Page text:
3 Egg Freezing
According to Reproductive Medicine Associates of New Jersey, an estimated 65 percent of millennial Americans see freezing eggs (also known as fertility preservation) as a viable option for fertility treatments. An estimated 80 percent of people are delaying parenthood to focus on career and education or they aren’t sure they want to have children.
Also, childcare has become more expensive and some people may choose not to have children for fear they can’t afford them.
Because people are waiting longer and longer to conceive, freezing eggs to preserve for later use can be an option. In most instances, frozen embryo transfers are as successful as using fresh embryos for conception. Because a woman’s peak fertility is in her 20’s, by freezing eggs, she may be able to increase her chances of having a baby, should she desire to do so at a later date.
2 Fertility Insurance Benefits
Some employers and insurance companies are now offering “fertility benefits” as an insurance option. Fertility benefits include insurance coverage that would provide for services such as egg freezing or medical infertility treatments. Before these coverage options, the costs for fertility were relegated to the select few that could pay for them.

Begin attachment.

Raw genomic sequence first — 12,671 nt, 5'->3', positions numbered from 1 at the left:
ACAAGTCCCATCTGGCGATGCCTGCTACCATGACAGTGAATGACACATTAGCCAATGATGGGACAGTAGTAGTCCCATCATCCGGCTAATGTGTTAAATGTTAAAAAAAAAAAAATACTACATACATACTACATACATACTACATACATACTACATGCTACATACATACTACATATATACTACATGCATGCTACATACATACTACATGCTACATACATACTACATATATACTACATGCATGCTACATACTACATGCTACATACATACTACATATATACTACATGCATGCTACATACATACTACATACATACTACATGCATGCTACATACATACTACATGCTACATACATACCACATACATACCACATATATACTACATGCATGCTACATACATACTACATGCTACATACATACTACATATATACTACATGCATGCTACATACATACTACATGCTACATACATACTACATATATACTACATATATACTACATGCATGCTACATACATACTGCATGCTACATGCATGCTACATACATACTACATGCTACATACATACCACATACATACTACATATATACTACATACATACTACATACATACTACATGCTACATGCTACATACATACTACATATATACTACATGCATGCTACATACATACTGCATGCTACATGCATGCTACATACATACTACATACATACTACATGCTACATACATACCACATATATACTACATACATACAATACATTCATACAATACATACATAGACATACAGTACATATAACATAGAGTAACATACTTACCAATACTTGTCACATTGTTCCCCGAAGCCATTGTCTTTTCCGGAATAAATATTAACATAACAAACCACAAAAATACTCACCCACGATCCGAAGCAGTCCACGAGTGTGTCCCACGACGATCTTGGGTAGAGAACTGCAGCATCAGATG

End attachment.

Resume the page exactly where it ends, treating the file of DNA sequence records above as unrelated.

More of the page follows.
While this is a growing trend for those ages 18 to 40, a little over one-fourth of Americans work for a company that offers fertility benefits to its employees, according to the Reproductive Medicine Associates of New Jersey.
According to RESOLVE, The National Infertility Association, only an estimated 15 states have laws that require insurance coverage to receive fertility treatments. Examples of these states include Arkansas, Illinois, Louisiana, Montana, New Jersey, Texas, and New York. The stipulations to this coverage can vary from state to state and many do not cover the costs of IVF treatments.
1 Decreases In Total Fertility Rates
Total fertility rates measure of how many children a woman will typically have over her lifetime. According to Statistics Canada, the total fertility rate in Canada is 1.61 children per woman. However, this number is smaller than previous years, down from 1.68 in 2008.
Canadian total fertility rates are slightly higher than China. China’s total fertility rate is 1.60 children per woman, which is likely due to the country’s one-child policy. However, India’s total fertility rate is 2.63. Statistics Canada projects that India will overtake China in population due to the fertility rates.
The world’s fertility rate is 2.4 children per women. The more industrialized a country, the lower the rate is. In less-industrialized countries, the average total fertility rate is 4.4 children per woman. In Africa, the number is 4.7 children per woman.
Resources: TheStar, JAMA Psychiatry, MedicalDaily, FDA, Parents